Soccer Drill to Improve Field Spacing

March 19, 2015 The Graphic Edge

Maintaining adequate field spacing is one of the most important strategic concepts in soccer, but it's also very difficult for younger players to master. Enthusiastic youth players have the unhelpful tendency to clump around the ball, forming counterproductive knots. Fortunately, there are several easy drills to encourage your players to maintain adequate spacing on the soccer field.

Keep-Away Drill

One of the simplest drills to improve spacing is playing keep-away. Position four or five players in a circle, with one player in the middle. The middle player's job is to steal the ball, while players on the perimeter try to pass the ball away from the defense. The drill is an excellent introduction to the concept of spacing because perimeter players quickly realize that staying spread out makes the defender's job much harder. To increase the difficulty of the drill, add a second and third defender to the circle.

4-on-4 Zone Game

Create a small practice field measuring about 40x30 meters. Divide the field vertically into thirds, creating three lanes from one end of the field to another. Place two players from each team in the center lane and one player from each team in the side lanes. Then, allow players to scrimmage, but require players to stay in their assigned lanes. This helps wing players develop the habit of staying outside while encouraging central players to find opportunities for runs toward the goal.

Pass and Fill

This drill helps more advanced players understand the need to shift positions in response to their teammates motions. Place three offensive players at the half line with one occupying the center with the ball and the other two on either wing. A third offensive player, the striker should stand halfway between the half line and the goal. The drill begins when the center player advances the ball to the striker. Then, the center player should cut on a diagonal towards either the left or right corner of the field. If the center player cuts left, the left wing should move to the center to fill space and provide an outlet pass while the right wing advances along the right edge of the field. The striker then distributes the ball toward the left or right corner and runs to the goal to finish on a cross. If the center player runs to the right corner, the wings complete the same action in reverse.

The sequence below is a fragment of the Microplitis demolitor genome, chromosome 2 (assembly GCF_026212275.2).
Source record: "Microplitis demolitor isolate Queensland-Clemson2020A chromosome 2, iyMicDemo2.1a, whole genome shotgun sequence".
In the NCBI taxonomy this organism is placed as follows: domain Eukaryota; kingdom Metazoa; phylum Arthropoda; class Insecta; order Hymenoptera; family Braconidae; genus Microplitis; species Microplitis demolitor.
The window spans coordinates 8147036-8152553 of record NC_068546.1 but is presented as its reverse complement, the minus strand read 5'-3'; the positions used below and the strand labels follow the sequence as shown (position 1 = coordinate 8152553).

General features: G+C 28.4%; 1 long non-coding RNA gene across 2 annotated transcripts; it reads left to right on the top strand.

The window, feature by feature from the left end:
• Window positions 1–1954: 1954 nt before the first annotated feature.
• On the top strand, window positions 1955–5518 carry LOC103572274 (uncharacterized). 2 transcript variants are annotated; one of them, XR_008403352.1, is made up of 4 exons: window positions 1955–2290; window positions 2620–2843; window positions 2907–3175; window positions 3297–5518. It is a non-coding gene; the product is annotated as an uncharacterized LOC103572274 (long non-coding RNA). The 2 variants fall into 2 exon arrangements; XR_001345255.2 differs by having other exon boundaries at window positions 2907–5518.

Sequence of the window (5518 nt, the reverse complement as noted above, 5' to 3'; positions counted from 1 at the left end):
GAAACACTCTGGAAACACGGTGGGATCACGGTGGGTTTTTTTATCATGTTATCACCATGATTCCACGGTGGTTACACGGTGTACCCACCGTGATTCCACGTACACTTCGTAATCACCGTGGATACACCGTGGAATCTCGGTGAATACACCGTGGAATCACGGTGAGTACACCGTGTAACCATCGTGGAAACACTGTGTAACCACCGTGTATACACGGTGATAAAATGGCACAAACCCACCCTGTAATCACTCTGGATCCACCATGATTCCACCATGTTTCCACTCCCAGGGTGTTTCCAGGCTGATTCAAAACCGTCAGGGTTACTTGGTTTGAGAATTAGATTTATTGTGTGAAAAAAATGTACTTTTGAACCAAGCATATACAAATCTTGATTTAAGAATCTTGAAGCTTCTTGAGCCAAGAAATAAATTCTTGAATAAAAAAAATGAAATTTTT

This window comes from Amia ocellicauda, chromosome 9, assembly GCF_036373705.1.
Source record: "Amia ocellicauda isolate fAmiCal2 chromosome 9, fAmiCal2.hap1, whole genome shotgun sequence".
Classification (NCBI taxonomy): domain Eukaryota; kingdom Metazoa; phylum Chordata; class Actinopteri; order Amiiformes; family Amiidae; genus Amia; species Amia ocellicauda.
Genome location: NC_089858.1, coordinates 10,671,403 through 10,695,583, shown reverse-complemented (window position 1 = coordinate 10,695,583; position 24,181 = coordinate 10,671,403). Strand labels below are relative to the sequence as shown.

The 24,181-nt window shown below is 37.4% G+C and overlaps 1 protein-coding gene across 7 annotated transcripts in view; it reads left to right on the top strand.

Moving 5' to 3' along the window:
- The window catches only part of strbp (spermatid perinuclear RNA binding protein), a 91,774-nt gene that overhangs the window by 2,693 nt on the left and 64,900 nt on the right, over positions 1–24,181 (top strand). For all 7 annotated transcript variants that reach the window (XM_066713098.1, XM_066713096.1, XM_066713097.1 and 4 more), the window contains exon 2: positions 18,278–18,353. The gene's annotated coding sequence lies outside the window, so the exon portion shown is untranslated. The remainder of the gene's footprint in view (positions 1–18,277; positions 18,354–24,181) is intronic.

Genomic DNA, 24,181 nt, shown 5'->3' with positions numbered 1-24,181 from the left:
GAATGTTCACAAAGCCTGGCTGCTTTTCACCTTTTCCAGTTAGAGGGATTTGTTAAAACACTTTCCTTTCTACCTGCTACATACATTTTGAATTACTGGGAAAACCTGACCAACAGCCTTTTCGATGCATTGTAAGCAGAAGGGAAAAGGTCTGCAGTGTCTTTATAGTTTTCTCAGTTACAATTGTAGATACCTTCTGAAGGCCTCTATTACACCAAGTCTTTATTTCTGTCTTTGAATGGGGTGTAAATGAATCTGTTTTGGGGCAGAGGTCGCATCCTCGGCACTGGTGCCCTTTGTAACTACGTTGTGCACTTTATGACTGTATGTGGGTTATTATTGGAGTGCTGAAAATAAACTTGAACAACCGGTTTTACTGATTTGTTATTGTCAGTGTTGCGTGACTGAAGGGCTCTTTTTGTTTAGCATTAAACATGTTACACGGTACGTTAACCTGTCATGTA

Double-Team Drill

This drill helps central players learn to crate space to receive passes and teaches wing players to move to open space to receive passes from the middle. Place three offensive players about halfway between the goal and the half line, one in the middle and one on each wing. Then, add two defenders to guard the player in the middle. The central player's goal is to evade the two defenders long enough to receive a pass and then make a clean pass to one of the two wings. The wings' job is to move around into positions allowing the double-teamed middle player to make a clean pass.

Encourage the central player to use pace and direction changes to get open. Coach the wing players to watch how the defense attacks the ball and then find an open angle to receive the pass. Don't allow the wings to come within five to 10 yards of the ball-handler.

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